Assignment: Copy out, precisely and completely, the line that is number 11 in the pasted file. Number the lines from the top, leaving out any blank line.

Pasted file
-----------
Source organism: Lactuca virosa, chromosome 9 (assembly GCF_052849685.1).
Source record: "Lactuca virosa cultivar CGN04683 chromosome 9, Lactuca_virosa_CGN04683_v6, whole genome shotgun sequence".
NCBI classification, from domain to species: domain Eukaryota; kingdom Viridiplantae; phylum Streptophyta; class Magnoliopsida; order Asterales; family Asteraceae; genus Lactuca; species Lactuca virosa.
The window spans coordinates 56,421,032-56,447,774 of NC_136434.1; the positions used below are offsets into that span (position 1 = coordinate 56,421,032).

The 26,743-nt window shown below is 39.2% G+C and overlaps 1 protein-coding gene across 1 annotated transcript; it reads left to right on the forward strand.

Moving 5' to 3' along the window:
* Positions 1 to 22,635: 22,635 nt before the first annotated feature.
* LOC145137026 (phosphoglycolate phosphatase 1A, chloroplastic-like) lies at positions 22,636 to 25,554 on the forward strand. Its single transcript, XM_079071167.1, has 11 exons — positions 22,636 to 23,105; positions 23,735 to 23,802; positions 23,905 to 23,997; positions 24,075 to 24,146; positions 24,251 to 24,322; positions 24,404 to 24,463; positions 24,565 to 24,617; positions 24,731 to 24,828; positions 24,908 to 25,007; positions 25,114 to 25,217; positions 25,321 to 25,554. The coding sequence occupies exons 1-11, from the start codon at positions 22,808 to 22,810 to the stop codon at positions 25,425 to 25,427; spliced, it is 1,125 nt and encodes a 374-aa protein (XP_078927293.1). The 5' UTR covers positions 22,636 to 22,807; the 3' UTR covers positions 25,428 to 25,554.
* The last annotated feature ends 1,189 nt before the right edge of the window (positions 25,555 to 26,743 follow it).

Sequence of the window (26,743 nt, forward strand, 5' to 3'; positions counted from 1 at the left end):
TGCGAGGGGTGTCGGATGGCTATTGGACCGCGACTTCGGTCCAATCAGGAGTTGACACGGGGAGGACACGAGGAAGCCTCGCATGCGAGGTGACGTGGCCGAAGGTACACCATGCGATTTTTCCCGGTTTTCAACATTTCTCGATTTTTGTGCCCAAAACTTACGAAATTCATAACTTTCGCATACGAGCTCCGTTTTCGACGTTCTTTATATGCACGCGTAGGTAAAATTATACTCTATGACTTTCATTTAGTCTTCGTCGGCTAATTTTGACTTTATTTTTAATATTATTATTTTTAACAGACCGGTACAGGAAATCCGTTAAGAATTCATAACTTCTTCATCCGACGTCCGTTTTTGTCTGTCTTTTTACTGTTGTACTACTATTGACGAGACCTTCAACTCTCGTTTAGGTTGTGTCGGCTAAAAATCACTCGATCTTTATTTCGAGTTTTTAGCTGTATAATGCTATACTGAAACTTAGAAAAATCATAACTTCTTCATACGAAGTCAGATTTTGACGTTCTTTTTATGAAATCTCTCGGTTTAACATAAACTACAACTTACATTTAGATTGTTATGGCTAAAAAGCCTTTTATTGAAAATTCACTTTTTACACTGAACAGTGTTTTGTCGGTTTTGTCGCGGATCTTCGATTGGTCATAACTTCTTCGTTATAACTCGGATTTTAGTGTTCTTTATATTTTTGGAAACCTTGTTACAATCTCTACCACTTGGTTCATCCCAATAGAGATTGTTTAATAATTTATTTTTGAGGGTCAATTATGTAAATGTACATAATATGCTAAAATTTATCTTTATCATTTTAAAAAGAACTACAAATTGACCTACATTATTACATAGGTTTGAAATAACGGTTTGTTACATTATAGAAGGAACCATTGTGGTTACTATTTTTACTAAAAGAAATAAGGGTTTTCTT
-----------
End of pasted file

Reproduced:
TGCGAGGGGTGTCGGATGGCTATTGGACCGCGACTTCGGTCCAATCAGGAGTTGACACGGGGAGGACACGAGGAAGCCTCGCATGCGAGGTGACGTGGCCGAAGGTACACCATGCGATTTTTCCCGGTTTTCAACATTTCTCGATTTTTGTGCCCAAAACTTACGAAATTCATAACTTTCGCATACGAGCTCCGTTTTCGACGTTCTTTATATGCACGCGTAGGTAAAATTATACTCTATGACTTTCATTTAGTCTTCGTCGGCTAATTTTGACTTTATTTTTAATATTATTATTTTTAACAGACCGGTACAGGAAATCCGTTAAGAATTCATAACTTCTTCATCCGACGTCCGTTTTTGTCTGTCTTTTTACTGTTGTACTACTATTGACGAGACCTTCAACTCTCGTTTAGGTTGTGTCGGCTAAAAATCACTCGATCTTTATTTCGAGTTTTTAGCTGTATAATGCTATACTGAAACTTAGAAAAATCATAACTTCTTCATACGAAGTCAGATTTTGACGTTCTTTTTATGAAATCTCTCGGTTTAACATAAACTACAACTTACATTTAGATTGTTATGGCTAAAAAGCCTTTTATTGAAAATTCACTTTTTACACTGAACAGTGTTTTGTCGGTTTTGTCGCGGATCTTCGATTGGTCATAACTTCTTCGTTATAACTCGGATTTTAGTGTTCTTTATATTTTTGGAAACCTTGTTACAATCTCTACCACTTGGTTCATCCCAATAGAGATTGTTTAATAATTTATTTTTGAGGGTCAATTATGTAAATGTACATAATATGCTAAAATTTATCTTTATCATTTTAAAAAGAACTACAAATTGACCTACATTATTACATAGGTTTGAAATAACGGTTTGTTACATTATAGAAGGAACCATTGTGGTTACTATTTTTACTAAAAGAAATAAGGGTTTTCTT